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(Alex Slobodkin / iStockphoto)
(Alex Slobodkin / iStockphoto)

On the job

Don't shy away from the tough questions Add to ...

Are there any questions?

We've all experienced the silence at the end of a presentation when even those who have concerns about what has been said, or are confused about the content, hesitate to say anything. After all, it's human nature not to go looking for trouble.

And it's not only meetings or interviews in which workers shy away from bringing up difficult issues. New research has found that if people aren't asked specifically to discuss a problem, they'll find a way to avoid bringing it up for fear that they'll be blamed for it or be seen as negative.

Such reticence can hamper productivity, a new study warns. Unless bosses specifically encourage people to talk about problems, they are unlikely to hear about them until it may be too late to fix them.

"Everybody tells managers it's important to ask lots of questions. But even really bright people are uncomfortable asking probing questions that may result in negative responses, so they only ask general and indirect questions that allow people to just skate around problems," said Julia Alexandra Minson, a postdoctoral researcher in information management at the University of Pennsylvania's Wharton School.

To draw out the information people would rather conceal, "you have to be willing to ask negative questions that directly indicate that you believe there must be problems and you want straight answers," said Ms. Minson, who did the research with Wharton colleague Maurice Schweitzer and Nicole Ruedy of the University of Washington.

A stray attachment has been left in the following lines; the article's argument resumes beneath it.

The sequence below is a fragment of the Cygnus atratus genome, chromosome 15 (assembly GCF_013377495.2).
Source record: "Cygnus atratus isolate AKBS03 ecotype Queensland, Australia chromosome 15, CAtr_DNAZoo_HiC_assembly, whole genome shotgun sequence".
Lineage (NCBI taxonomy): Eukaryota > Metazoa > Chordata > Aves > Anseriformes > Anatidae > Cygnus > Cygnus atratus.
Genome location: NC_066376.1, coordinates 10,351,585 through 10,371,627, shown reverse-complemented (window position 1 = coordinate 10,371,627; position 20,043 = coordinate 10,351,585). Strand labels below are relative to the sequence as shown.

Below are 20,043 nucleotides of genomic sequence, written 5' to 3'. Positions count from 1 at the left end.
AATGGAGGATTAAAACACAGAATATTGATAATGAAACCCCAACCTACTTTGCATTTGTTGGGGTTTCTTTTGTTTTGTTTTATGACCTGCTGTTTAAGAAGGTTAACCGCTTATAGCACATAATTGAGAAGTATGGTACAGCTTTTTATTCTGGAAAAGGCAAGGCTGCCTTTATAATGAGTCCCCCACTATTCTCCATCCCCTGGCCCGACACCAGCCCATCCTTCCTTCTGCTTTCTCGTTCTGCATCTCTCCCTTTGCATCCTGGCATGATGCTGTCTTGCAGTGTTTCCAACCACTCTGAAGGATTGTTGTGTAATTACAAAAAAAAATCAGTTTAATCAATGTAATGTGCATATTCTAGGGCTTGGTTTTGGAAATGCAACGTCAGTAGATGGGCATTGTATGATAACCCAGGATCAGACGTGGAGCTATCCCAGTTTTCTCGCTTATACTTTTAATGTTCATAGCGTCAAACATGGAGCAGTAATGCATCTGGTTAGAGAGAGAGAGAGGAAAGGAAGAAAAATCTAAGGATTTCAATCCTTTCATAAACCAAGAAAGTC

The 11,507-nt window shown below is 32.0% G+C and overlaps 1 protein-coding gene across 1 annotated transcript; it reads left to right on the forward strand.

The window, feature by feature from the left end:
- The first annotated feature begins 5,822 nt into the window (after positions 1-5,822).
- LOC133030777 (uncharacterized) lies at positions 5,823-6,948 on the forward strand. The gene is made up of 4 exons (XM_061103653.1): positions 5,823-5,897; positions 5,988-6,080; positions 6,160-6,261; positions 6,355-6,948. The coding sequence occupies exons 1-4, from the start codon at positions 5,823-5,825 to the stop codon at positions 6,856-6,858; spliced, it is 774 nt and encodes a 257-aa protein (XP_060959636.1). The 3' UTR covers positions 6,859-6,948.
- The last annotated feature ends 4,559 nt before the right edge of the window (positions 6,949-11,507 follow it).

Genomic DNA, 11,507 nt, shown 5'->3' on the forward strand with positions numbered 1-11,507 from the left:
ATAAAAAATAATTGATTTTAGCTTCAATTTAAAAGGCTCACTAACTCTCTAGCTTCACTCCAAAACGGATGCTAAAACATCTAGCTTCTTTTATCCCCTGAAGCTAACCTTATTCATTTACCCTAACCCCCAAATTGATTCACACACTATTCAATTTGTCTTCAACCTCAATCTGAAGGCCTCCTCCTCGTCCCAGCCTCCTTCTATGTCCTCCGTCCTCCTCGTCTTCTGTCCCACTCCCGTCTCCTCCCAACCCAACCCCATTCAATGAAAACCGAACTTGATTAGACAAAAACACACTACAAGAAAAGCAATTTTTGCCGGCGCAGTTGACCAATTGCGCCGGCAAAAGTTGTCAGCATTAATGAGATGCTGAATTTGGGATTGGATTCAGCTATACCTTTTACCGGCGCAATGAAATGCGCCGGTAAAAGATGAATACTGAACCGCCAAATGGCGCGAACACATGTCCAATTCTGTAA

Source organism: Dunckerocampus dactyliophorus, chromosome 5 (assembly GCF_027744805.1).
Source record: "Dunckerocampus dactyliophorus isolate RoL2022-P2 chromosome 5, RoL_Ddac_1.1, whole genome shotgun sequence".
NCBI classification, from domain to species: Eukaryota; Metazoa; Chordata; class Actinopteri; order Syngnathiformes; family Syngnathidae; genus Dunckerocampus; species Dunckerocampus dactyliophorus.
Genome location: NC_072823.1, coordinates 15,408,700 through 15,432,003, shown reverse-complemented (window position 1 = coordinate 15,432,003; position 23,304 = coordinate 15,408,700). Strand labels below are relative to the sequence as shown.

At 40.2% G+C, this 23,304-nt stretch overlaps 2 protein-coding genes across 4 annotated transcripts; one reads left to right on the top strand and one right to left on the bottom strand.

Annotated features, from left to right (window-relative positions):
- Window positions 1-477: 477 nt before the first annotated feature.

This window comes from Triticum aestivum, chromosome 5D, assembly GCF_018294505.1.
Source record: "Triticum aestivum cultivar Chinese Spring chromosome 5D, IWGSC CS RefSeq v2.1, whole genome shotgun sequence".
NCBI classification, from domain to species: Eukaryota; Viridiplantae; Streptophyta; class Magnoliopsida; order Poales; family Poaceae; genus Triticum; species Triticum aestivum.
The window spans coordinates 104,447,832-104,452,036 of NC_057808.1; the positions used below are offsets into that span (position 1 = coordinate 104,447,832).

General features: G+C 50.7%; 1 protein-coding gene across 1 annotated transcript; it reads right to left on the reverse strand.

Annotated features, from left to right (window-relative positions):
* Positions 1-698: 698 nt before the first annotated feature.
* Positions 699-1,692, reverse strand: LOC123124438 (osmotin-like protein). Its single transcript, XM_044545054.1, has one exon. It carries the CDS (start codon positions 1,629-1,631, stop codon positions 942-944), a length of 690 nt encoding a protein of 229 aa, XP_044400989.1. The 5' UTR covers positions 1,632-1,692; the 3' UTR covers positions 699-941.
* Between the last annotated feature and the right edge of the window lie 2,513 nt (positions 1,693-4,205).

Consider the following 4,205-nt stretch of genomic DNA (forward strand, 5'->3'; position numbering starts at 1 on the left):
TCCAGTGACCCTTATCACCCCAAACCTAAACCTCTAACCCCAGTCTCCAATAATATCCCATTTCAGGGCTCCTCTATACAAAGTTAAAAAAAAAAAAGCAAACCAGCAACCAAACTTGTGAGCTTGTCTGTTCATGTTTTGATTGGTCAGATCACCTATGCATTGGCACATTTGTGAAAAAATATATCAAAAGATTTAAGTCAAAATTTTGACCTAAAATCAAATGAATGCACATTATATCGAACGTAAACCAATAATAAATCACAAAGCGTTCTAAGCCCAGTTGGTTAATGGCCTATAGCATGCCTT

In a series of experiments, each involving about 200 university students, the researchers tested how much negative information people would disclose without being questioned in depth. One key experiment asked subjects to negotiate the sale of a used iPod via computer. The students were informed that the iPod was two years old and in good physical condition, but that on two occasions it had "frozen," inexplicably losing all stored music. While the music could be reloaded, the possibility of future freezes was unknown.

The students then received a message from a supposed potential buyer that concluded with one of three questions about the iPod: A general question ("What can you tell me about it?"); a positive-assumption question ("There aren't any problems with it, right?"); or a negative-assumption question ("What problems have you had with it?").

Depending on how the question was posed, the responses of the sellers were dramatically different. In response to the negative-assumption question, 87 per cent of the sellers alerted the buyer to the problems with the iPod. That compared with only 59 per cent of those responding to the positive-assumption question, and a mere 10 per cent of those who were asked the general question.

"The implication for managers is to ask questions that assume there are concerns and problems," Ms. Minson explained.

An example of a question that would elicit the information you want, she said, is: "I don't want to hear about how wonderful this is; tell me what really ticks you off about this."

Posing the right kind of question goes beyond workplace interaction; it should also be used in negotiations, performance reviews, interviews and when purchasing goods and services - basically any situation where people tend to shy away from confrontation, Ms. Minson added.

Questions should communicate that you assume there will be issues and that you are willing to deal with them if they are made clear, she said.

"In a negotiation, saying 'It's okay to tell me bad things, because I expect them to happen' creates the assumption that you are a savvy negotiator and will find out anyway."

In any negative interaction, of course, it's important to have developed a foundation of trust, so that people feel comfortable opening up without fear of reprisals, Ms. Minson said.

The research results will be presented at the Academy of Management's annual meeting in San Antonio next month.

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